The remote learning legal duty for schools: unpacking the government’s direction

Last week the government published a temporary continuity direction under the coronavirus act 2020, which states that all state-funded school age children must be provided with “immediate access to remote education” should they miss school due to coronavirus. It comes into force on 22 October and is a legal duty, which has been questioned by some school leaders, who feel that guidance would be more appropriate than a legal directive at this stage.

What does this mean for schools?

Firstly what does the government mean by ‘remote education’? The full good practice guide defines ‘remote education’ within the new legislative direction as:

“education provided to a registered pupil who does not attend at school”

The tenor of the guide is that schools will be teaching online but it does recognise that this may be through either live or recorded lessons, and it also recognises that there will be significant challenges for some students getting access to remote learning. It talks about the use of smartphones and email and of both physical and virtual textbooks.

Recent comments by the chief inspector of schools, Amanda Spielman, may be reassuring. She told school leaders that they are not expected to provide a “full on-screen taught programme” for absent pupils. Her remarks were made to an academy trust leaders online conference, reported by Schools Week, and may give schools welcome leeway for manoeuvre in their responses to the situation.

However, there is a clearer steer on content, as a result of this week’s publication by Ofsted of its first snapshot of the pilot ‘visits’ it ran in September. The report covers the findings of 121 pilot visits to schools that volunteered to take part. A key finding that is causing the chief inspector concern is that remote learning was not always aligned to the regular curriculum.

According to Spielman, “If we expect many children to find themselves at home in term time once or even more often this year, for possibly a fortnight at a time, they must not lose the progression that a strong, well-sequenced curriculum brings. Without that structure, remote education becomes more about filling time than about effective learning.”

Potential issues

Digital inequalities
A blind spot in the guide is around digital inequalities (an absolutely critical area that we discuss in more depth, along with strategies schools can use to deal with it, in this blog post). The guide doesn’t have a section that explicitly addresses the sheer reality of the current situation for many schools – that in order to comply, as they were doing in lockdown, they will have to provide packs of resources either to be picked up from school or delivered to homes, with all the practical challenges that entails.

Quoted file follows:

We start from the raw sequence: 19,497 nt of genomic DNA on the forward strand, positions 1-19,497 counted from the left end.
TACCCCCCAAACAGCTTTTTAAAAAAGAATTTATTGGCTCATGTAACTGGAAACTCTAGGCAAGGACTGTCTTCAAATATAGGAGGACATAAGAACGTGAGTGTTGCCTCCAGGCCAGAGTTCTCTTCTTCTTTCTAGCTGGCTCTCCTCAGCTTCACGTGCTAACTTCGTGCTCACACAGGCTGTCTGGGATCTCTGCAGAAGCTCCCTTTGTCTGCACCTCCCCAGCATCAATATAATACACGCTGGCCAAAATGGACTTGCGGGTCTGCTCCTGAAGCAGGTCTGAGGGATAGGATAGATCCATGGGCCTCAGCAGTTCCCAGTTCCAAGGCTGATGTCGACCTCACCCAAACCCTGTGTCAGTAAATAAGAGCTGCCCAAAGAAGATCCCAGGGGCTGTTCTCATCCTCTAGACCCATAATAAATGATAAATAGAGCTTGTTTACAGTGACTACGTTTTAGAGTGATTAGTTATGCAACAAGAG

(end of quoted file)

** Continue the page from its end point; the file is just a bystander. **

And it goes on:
In addition, the DfE also updated its guidance last week on how schools can access technology to support disadvantaged children who are “otherwise unable to access remote education”. A school that is limiting attendance by operating a rota model or that has fewer than 15 children self-isolating with covid-19 symptoms cannot access free laptops or devices from the government.

Primary pupils and screen time
A further issue is that much of the government guidance seems more geared towards a secondary school audience. It doesn’t seem to take into account the fact that prolonged screen time can be difficult for primary pupils to maintain and is often something parents are already working to avoid, so for some schools this has generated some resistance from parents. While it is possible to plan things that require little to no use of devices, the wording of the guidance is not explicit on this. 

Diversity and choice
More generally, there is a sense that the directive fails to capture the wide range of platforms, tools and approaches that are being used for remote learning in a combination of ways, both synchronous and asynchronous. Take a look at our blended learning resource page and there’s a snapshot of some of the tools that can be used, from simple systems such as Purple Mash to complete systems such as Google Classroom. We’ve seen schools and individual teachers show immense resourcefulness and creativity in using the tools they have access to in putting the core principles of remote learning into practice, such as community, teacher presence, engagement with peers and student/teacher dialogue. 

Since March the context for remote learning / blended learning, has been constantly shifting. It will continue to do so (see our blog post, Back to school: what you need to know about DfE and Ofsted remote learning expectations, from just a couple of weeks ago, for evidence of this!) This changing context, and the diversity of the remote learning landscape, needs to be reflected in the guidance offered to schools.

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